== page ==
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Prime Factorization (Arithmetic)

  1. Sep 25, 2013 #1
    1. The problem statement, all variables and given/known data

    Assume n = p_1*p_2*p_3*...*p_r = q_1*q_2*q_3*...*q_s, where the p's and q's are primes. We can assume that none of the p's are equal to any of the q's. Why?

    2. Relevant equations



    3. The attempt at a solution

    I am completely stuck on this. My understanding of the Fundamental Theorem of Arithmetic is that each number n[itex]\geq[/itex]2 has a unique prime factorization. So how could we possibly assume that the p's aren't equal to the q's?
     
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  3. Sep 25, 2013 #2

    Office_Shredder

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    Is this literally the statement of your homework question?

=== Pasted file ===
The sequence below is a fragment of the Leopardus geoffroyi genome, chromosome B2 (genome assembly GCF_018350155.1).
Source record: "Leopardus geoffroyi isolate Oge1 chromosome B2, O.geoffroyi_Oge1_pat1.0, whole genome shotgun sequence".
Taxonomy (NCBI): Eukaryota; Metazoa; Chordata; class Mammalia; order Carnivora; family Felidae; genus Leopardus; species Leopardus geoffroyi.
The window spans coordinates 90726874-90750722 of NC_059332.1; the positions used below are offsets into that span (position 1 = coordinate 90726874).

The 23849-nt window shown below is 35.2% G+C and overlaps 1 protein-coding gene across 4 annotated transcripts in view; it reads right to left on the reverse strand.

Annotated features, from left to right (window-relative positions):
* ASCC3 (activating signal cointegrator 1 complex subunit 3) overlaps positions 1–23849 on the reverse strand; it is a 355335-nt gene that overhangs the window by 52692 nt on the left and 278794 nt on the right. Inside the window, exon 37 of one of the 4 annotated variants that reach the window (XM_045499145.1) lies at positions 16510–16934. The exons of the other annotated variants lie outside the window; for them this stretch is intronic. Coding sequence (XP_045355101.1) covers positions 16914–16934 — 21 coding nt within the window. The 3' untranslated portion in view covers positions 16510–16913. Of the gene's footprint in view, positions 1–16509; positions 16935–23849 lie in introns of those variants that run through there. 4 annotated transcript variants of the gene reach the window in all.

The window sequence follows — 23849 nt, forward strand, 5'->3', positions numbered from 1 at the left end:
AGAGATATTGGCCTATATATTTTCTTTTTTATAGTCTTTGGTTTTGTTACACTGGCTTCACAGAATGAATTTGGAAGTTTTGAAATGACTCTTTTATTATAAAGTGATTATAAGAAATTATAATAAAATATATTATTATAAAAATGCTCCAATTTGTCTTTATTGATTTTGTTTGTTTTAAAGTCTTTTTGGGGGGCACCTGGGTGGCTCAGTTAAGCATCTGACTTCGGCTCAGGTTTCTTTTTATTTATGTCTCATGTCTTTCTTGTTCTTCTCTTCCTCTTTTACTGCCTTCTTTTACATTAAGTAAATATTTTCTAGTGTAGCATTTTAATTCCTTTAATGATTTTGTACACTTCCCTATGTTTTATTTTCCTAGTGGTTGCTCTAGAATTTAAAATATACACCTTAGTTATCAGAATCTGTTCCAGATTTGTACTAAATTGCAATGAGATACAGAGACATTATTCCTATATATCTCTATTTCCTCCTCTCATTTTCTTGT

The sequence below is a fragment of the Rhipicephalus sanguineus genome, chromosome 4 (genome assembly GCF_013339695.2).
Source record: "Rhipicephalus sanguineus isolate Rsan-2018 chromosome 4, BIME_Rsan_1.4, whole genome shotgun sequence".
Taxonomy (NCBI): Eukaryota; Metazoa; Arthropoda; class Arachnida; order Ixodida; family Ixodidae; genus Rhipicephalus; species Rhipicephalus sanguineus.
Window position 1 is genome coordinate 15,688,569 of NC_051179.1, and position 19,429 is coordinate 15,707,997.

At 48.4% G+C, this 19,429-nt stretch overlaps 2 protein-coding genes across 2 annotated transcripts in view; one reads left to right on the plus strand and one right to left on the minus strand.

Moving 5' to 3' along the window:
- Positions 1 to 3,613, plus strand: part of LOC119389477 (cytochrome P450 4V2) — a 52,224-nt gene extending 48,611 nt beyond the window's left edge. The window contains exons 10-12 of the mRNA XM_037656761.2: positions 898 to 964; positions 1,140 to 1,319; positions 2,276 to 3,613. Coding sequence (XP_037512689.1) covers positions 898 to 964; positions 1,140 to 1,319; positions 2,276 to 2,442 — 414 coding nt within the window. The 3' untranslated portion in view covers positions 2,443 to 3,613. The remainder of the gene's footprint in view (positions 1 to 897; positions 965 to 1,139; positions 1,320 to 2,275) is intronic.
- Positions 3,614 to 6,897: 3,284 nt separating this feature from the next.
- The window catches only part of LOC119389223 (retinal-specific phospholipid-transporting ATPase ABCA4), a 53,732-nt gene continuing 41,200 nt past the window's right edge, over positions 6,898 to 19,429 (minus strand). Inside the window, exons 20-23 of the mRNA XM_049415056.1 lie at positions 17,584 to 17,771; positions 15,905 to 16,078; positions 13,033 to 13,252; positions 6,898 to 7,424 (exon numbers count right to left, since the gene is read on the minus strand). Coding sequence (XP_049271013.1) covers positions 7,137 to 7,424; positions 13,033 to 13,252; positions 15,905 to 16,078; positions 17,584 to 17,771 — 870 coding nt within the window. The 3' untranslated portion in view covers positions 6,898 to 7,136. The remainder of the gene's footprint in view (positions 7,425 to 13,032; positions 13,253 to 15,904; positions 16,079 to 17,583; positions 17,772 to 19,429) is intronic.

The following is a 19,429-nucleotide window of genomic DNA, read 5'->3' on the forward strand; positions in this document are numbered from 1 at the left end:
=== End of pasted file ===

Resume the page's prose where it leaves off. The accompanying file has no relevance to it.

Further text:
4. Sep 25, 2013 #3

    phyzguy

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    I'm with you. The question doesn't make any sense to me either.
     
  5. Sep 25, 2013 #4
    Yes. The only 2 approaches I could really think of is that, since they didn't specify that n is greater than or equal to 2, so if all of q_j are negative and if j is an even number, then it would hold up. The other approach would be to describe n as a member of a set with "primes" in the sense that they cannot be divisible by other numbers in the set other than 1 and itself.
     
  6. Sep 26, 2013 #5

    HallsofIvy

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    I would be inclined to say that "prime" implies positive and so the "unique factorization property" says, to the contrary of what this purports, that if p_1*p_2*p_3*...*p_r = q_1*q_2*q_3*...*q_s, then the "p"s and "q"s must be equal.
     
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